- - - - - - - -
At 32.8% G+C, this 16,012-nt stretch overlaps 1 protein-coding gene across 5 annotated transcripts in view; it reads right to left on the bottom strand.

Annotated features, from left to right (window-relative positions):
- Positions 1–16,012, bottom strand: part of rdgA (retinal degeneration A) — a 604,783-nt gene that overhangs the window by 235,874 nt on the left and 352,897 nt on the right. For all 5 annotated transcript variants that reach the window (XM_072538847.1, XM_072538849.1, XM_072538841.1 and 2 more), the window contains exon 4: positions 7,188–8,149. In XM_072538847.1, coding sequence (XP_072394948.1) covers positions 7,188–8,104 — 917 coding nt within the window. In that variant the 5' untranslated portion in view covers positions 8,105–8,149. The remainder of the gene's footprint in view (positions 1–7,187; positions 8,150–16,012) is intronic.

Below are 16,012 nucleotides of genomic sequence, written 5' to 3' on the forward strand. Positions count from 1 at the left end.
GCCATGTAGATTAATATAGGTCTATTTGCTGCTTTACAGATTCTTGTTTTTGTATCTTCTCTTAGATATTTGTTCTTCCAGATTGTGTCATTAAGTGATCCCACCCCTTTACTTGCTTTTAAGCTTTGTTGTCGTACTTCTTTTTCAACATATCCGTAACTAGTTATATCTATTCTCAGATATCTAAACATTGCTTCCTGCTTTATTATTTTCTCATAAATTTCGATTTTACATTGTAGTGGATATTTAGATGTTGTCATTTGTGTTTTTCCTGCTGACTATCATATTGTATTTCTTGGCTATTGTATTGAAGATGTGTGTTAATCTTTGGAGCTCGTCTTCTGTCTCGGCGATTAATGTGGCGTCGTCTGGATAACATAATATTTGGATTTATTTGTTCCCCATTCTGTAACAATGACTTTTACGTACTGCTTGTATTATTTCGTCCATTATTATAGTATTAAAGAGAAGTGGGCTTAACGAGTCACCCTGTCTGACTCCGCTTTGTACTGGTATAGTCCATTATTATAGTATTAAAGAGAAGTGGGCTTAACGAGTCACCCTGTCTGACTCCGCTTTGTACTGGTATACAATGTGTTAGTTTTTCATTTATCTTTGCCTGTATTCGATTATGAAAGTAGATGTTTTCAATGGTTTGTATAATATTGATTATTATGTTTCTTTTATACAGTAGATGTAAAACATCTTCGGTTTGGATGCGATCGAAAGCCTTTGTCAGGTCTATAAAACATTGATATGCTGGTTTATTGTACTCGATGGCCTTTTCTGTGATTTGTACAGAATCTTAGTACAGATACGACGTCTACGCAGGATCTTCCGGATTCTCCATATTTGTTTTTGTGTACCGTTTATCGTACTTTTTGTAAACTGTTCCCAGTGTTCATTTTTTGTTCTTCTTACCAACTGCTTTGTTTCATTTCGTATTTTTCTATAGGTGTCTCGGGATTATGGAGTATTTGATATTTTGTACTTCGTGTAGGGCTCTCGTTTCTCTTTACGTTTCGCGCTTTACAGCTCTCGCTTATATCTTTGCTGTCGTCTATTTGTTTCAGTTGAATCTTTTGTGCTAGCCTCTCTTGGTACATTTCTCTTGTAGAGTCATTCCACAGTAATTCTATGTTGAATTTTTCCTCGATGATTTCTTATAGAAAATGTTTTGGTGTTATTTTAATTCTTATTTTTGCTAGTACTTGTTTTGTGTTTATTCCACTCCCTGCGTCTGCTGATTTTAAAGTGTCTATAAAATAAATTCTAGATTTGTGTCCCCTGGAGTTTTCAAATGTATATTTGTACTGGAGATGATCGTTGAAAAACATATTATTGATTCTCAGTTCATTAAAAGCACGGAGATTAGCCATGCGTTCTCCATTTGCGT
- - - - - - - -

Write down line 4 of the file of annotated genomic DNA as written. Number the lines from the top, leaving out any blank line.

Below are 16,012 nucleotides of genomic sequence, written 5' to 3' on the forward strand. Positions count from 1 at the left end.